As form follows function, restaurants follow artists. Savvy restaurateurs by the dozens set up camp in former artists' colonies such as Old Town, West Lincoln Park, and River North. Soon the neighborhoods became more famous for their restaurants than their artists, and the artists moved to less expensive pastures.
Now the hottest new restaurant area in Chicago is Wicker Park-Bucktown, which means that folks trekking through the fifth annual Around the Coyote festival can lunch or sup at some of the most interesting restaurants in town while digesting the art they've viewed. Prices are almost all low to moderate and the realm of styles is wide, with many places drawing on the neighborhood's extensive multiethnic heritage.
Most of the area is part of the community known as West Town; north of Armitage the neighborhood technically becomes Logan Square. Wicker Park and Bucktown are subneighborhoods of that larger community; their traditional boundaries have been juggled and expanded by real estate operators eager to cash in on fashion.
West Town's original settlers were German and Scandinavian, but they left no remnants as they fled the Poles, who made this the heart of Chicago's Polonia for more than half a century--though there were Ukrainian, Italian, Serbian, and Eastern European Jewish enclaves within it. Later the area became predominantly Latino--mainly Puerto Rican with some Mexican--as many Euros fled. And recently artists and yuppies--not recognized as ethnic groups by the U.S. Census Bureau--began to fill in a lot of the spaces.
Today there's still a great little Polish American diner at the confluence of Wicker Park and Bucktown, the legendary Busy Bee (1550 N. Damen, 772-4433), where you can get everything from pierogi to a hot meatloaf sandwich. There's also a nifty modern Ukrainian spot called Galan's in Ukrainian Village (2210 W. Chicago, 292-1000) whose borscht and stuffed cabbage will remind you of down-home Jewish cooking. Unfortunately Braverman's, once the city's best Jewish deli, is gone, as is Zlata's Belgrade, its most notable Serbian dining room.
The neighborhood's best restaurant, though, is a French bistro, Le Bouchon (1958 N. Damen, 862-6600). It can be difficult to get a table here without reservations, in which case you'll miss the codfish brandade and the extraordinary garlic-suffused chicken. Le Bouchon had its roots in Lincoln Park, as did another pleasant bistro down the street, Cafe du Midi (2118 N. Damen, 235-6434), where you can find puff pastry filled with leeks and an interesting bouillabaisse. You can safely ignore the nearby faux-French Merlot Joe's.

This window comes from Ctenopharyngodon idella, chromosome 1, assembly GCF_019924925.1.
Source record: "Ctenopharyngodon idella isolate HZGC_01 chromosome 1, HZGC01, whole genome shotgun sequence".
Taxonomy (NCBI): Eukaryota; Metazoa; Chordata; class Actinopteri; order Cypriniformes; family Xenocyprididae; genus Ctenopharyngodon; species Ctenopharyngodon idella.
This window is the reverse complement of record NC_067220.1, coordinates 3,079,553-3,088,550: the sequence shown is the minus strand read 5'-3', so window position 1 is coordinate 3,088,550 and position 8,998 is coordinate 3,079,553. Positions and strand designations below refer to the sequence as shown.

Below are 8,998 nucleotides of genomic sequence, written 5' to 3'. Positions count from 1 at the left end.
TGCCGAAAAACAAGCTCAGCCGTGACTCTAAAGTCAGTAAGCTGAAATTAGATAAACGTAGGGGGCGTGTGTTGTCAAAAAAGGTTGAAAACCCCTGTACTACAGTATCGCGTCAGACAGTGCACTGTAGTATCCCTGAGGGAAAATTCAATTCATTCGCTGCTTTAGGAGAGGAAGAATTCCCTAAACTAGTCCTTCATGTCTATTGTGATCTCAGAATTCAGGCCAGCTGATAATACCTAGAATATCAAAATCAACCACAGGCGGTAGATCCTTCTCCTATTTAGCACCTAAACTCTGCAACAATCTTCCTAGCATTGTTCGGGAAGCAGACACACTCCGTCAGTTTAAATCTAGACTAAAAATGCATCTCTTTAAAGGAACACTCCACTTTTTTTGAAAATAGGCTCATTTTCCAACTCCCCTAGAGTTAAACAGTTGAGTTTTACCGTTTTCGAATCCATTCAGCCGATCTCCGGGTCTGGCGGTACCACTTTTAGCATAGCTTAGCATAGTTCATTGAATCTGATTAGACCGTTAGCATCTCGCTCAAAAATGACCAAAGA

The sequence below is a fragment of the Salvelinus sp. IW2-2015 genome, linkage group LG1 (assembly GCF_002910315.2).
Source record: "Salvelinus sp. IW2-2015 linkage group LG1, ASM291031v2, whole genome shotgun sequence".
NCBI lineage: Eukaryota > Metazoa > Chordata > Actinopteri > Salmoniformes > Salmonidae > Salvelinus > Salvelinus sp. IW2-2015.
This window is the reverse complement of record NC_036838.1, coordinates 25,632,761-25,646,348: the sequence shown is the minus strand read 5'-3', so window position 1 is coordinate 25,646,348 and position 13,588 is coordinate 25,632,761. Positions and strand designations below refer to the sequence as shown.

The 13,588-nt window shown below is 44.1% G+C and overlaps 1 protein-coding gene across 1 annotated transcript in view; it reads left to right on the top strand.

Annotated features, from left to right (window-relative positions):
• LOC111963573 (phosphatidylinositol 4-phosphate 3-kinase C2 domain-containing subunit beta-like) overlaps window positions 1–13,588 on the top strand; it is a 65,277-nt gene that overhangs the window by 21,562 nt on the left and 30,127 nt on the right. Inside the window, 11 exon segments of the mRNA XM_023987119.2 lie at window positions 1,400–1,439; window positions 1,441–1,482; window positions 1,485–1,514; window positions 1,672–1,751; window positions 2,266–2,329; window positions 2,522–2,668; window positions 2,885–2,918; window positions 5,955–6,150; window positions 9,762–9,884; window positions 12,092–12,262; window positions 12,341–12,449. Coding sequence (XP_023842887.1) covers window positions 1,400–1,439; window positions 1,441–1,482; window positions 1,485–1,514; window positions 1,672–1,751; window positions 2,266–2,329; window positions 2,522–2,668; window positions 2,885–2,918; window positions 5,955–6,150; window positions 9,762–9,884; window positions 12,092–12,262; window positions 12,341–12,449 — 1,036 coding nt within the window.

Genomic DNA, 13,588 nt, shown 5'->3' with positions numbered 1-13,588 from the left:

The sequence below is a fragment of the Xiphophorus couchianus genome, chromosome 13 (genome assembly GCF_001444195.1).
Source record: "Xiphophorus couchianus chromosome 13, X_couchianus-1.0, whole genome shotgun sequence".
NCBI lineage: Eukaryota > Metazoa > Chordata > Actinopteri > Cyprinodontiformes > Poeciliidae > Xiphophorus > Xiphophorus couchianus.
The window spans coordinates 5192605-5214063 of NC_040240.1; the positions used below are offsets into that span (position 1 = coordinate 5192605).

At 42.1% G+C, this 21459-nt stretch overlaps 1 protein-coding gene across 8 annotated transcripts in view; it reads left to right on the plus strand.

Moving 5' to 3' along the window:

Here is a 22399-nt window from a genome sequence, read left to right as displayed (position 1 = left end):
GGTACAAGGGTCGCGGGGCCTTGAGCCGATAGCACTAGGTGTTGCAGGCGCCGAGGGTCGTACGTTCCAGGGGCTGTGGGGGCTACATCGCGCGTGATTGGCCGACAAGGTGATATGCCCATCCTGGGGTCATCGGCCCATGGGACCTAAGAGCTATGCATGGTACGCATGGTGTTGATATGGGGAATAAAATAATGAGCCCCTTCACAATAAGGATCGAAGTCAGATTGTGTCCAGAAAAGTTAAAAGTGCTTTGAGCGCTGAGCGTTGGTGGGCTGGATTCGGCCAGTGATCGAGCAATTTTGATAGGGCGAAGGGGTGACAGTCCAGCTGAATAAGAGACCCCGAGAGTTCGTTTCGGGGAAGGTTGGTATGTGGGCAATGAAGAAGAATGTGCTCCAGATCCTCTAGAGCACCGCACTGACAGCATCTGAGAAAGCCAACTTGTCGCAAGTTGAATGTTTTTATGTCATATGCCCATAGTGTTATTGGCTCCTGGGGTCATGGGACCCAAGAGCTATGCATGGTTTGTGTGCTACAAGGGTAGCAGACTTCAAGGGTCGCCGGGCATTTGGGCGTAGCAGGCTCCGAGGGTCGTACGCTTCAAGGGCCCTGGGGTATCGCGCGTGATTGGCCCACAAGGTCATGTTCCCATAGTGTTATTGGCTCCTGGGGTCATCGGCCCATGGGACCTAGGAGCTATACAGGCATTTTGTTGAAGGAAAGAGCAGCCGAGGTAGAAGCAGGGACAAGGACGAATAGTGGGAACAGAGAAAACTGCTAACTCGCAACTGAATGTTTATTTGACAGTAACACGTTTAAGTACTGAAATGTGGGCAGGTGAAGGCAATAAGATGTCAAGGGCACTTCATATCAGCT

The trendiest restaurant in the area is Cafe Absinthe (1958 W. North, 278-4488). You can see the area's peak of glitz-chic here--and, almost coincidentally, it has a good contemporary menu. A skip away is the cafe cum record store Earwax (1564 N. Milwaukee, 772-4019), which is fine for a sandwich and will give you a sense of what the neighborhood's like when the crowds aren't here.
Of course, there's a wide range of Italian eateries. Avanti Populo (1616 N. Damen, 772-7100), with its wonderfully detailed decor, mixes hearty country fare with lighter, contemporary dishes, such as a delicate wild mushroom ravioli. Be sure to sit in the lovely garden. Babaluci (2152 N. Damen, 486-5300), though noisy, is a fine little trattoria featuring wonderful calamari and a terrific tricolor rotini with four cheeses. My one experience at Buona Fortuna, at 1540 N. Milwaukee, was less than good fortune.
For your basic Chicago-style Italian, try either of two essential red-sauce restaurants: Club Lucky (1824 W. Wabansia, 227-2300), a prototype so perfect it could be in a movie, is justifiably popular for its hearty pastas and chicken dishes, while Leona's (1936 W. Augusta, 292-4300), on the site of a former dairy, is this neighborhood's outpost of the north-side empire, featuring hefty pizzas and a special shop devoted to garlic products.
The most exotic of the neighborhood's Latino restaurants is Rinconcito Sudamericano (1954 W. Armitage, 489-3126), offering the many magical potato dishes and seafoods of Peru. Lydia's Cafe (1704 N. Damen, 235-7252) is basically Puerto Rican, an amiable spot located in the back of a small grocery that features good black beans and other standards. Well-prepared traditional Mexican dishes are served at Tecalitlan (1814 W. Chicago, 384-4285), in a pleasant dining room adjacent to the take-out section where you enter. The Mexican seafood at Costa Azul (821 N. Ashland, 243-9244) ranges from the enormous shellfish cocktails to the lusty, garlic-glazed snapper.
Frida's (2143 N. Damen, 337-4327), a cool, tasteful room dedicated to Frida Kahlo, carries Mexican fare to contemporary crosscultural heights with delights such as shark steak with orange sauce and blackened catfish with cilantro linguini. Bareo (1856 W. North, 862-5500), owned by the perspicacious patrone of Babaluci, does other fanciful twists on standard Mexican in a casual, brightly muraled room where the day's specials are on display and a guitarist provides pleasant background sounds.
One more refugee from Lincoln Park is Mel Markon, whose Dixie Que (2001 W. Fullerton, 252-5600) is a hymn to the southern diner, offering various zesty barbecues and a menu of gulf-style seafood. Then there are the eclectic, all-American offerings of the Northside Cafe (1635 N. Damen, 384-3555), whose salads, burgers, chili, and other specials make its garden one of the neighborhood's most popular spots. It's run by a French Algerian who also owns Avanti Populo. Talk about real American.
And while on the subject of all-American, one cannot overlook the neighborhood's juicy answer to the Gold Coast: Wicker Park Dogs (1589 N. Milwaukee, 384-8505), at the virtual epicenter of Around the Coyote.
Art accompanying story in printed newspaper (not available in this archive): photos/Yael Routtenberg.